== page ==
A judge has struck down the University of Houston’s new harassment policy, siding with three conservative students who argued the policy impinged on the right to free expression on topics from transgender athletes to immigration.
U.S. District Judge Lynn Hughes wrote in a preliminary injunction on Friday that the policy’s threat of suspending or expelling students for “unlawful severe, pervasive, or persistent treatment” based on race, color, gender, age, religion or sexual orientation was too broad to protect them from the censorship of “arbitrary professors.”
“Restraint on free speech is prohibited absent limited circumstances carefully proscribed by the Supreme Court,” wrote Judge Hughes, who was appointed by former President Ronald Reagan. “Any limitation deserves the utmost scrutiny.”
The anti-discrimination policy states that even “minor verbal and nonverbal slights, snubs, annoyances, insults, or isolated incidents including, but not limited to microaggressions,” can constitute harassment if “such incidents keep happening over time and are targeting a protected class.”
The judge’s ruling blocks the public research university from reinstating this definition of harassment, which administrators implemented on Dec. 27.
The University of Houston, which previously told The Washington Times in a statement that conservatives “misconstrued or misread” the policy’s intention to punish only “unlawful” harassment, did not immediately respond Monday to a request for comment.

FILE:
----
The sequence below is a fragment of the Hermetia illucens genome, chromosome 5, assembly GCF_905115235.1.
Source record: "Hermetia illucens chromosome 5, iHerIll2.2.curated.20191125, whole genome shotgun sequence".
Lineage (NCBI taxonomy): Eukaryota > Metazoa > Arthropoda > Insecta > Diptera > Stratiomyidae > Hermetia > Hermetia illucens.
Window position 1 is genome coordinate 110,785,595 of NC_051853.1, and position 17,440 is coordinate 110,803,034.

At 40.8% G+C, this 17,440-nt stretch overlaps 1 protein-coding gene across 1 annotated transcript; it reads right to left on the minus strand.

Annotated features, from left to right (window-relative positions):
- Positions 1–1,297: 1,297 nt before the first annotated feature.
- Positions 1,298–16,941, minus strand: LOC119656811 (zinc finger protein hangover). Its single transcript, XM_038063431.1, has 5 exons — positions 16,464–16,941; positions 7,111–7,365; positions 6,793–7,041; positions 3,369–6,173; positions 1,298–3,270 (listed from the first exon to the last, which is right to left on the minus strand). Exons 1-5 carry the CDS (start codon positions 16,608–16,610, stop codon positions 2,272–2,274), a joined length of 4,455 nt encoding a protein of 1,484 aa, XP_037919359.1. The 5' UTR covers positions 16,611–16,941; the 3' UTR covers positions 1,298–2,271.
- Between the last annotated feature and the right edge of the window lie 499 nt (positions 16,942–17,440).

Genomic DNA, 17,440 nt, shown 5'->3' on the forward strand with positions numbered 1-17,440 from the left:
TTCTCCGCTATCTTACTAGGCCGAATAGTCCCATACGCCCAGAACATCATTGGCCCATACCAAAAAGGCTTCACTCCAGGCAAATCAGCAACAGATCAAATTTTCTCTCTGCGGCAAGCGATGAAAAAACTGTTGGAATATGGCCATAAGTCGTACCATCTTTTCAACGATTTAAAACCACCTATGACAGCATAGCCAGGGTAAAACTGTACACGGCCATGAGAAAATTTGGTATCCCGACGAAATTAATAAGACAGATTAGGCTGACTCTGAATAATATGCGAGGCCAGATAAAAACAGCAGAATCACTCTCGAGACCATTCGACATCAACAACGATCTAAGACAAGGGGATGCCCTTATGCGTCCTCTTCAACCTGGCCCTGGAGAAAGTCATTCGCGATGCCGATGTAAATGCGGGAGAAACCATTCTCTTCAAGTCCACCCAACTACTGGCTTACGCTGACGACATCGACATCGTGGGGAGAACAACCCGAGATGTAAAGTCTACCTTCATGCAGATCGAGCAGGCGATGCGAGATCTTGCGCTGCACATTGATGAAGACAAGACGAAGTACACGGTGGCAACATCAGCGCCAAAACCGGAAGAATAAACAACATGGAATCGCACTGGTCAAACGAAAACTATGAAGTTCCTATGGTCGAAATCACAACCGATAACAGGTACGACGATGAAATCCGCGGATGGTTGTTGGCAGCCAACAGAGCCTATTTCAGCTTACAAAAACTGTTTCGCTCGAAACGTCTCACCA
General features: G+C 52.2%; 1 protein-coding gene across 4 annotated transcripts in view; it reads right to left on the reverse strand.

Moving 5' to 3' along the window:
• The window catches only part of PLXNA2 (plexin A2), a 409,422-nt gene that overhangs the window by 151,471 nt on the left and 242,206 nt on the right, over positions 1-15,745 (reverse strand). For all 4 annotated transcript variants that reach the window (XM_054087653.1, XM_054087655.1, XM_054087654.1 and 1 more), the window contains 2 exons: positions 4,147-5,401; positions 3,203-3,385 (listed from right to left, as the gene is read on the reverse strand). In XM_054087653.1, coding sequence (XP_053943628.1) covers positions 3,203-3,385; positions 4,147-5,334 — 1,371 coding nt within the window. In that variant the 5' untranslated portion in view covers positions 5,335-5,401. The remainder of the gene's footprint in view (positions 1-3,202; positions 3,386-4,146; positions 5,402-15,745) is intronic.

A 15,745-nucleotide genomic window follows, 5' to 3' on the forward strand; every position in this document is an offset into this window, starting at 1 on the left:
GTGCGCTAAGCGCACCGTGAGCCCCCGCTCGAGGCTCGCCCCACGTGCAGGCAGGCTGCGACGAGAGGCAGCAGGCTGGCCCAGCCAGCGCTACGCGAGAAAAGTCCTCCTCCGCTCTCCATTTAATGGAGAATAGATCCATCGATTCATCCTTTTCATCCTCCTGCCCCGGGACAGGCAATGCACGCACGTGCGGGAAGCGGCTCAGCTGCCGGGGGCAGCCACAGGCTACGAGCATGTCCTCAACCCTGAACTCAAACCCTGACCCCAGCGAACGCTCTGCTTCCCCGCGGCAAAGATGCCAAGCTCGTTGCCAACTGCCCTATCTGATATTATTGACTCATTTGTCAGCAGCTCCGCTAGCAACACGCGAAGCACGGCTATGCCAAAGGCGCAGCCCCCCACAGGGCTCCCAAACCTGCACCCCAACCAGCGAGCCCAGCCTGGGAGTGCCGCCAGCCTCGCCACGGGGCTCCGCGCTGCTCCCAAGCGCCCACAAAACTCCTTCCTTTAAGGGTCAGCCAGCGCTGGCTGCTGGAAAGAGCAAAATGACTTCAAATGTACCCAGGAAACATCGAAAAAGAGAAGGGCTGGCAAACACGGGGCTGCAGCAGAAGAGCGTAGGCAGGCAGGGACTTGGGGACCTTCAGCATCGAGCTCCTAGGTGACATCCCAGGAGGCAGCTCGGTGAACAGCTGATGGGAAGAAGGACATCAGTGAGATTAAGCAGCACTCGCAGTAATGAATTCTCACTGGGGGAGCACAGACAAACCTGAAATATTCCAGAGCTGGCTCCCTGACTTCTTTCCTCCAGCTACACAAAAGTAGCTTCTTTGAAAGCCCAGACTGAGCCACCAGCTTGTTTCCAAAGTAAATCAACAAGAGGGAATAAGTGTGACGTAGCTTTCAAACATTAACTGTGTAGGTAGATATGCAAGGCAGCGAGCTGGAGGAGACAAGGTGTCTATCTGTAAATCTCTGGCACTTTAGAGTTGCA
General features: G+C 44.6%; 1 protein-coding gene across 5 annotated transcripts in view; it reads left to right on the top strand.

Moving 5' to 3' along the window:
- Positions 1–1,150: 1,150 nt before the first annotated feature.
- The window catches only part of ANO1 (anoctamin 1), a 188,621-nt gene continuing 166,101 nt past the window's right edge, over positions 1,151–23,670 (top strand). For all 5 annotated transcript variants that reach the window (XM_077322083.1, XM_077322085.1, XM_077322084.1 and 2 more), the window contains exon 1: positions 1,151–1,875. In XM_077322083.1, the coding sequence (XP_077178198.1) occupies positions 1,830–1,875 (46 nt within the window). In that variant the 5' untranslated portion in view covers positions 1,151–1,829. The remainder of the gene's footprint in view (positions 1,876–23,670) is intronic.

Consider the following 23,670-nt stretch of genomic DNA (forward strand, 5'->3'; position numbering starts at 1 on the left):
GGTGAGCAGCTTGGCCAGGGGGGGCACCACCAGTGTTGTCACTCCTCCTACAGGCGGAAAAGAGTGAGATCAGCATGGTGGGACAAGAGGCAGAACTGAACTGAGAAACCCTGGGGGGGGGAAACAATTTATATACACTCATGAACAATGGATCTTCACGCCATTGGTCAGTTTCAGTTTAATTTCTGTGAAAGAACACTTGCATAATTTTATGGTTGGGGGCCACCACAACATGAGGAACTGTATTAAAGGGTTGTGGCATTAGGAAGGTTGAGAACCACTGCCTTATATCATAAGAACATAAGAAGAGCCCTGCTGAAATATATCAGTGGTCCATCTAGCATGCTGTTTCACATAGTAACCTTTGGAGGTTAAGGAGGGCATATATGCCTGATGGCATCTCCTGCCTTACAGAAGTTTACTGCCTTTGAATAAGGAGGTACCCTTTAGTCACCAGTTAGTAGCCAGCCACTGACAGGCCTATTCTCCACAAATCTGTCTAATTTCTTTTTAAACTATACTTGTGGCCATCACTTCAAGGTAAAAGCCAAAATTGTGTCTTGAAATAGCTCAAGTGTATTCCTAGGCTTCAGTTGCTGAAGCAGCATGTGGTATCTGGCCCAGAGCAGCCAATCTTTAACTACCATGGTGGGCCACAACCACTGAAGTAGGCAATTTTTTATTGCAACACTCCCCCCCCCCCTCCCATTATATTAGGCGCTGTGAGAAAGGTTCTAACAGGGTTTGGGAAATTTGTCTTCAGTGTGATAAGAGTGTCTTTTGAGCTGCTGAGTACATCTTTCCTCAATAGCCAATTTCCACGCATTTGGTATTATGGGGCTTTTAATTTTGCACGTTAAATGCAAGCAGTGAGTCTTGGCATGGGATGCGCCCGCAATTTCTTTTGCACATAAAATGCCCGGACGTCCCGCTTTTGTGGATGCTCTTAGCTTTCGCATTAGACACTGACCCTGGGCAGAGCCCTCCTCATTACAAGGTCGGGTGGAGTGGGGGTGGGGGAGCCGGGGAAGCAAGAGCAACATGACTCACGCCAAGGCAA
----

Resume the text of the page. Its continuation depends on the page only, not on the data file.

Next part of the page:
Friday’s ruling marks the latest victory for Speech First, an advocacy group that sues universities on behalf of conservative students for first amendment violations.
Last month, a three-judge panel of the U.S. Court of Appeals for the 11th Circuit sided with Speech First in striking down a similar anti-discrimination policy at the University of Central Florida in Orlando.
Speech First argued in the University of Houston lawsuit, filed Feb. 16 in the U.S. District Court for the Southern District of Texas, that the policy’s inclusion of “negative stereotyping” and “denigrating jokes” on and off campus – including social media — amounted to a ban on constitutionally protected speech.
“The court’s ruling sends a clear message to all universities that restrictions on student speech will not be tolerated simply because listeners find certain ideas to be offensive or controversial,” Speech First Executive Director Cherise Trump said in a statement on Monday.
• Sean Salai can be reached at email@example.com.
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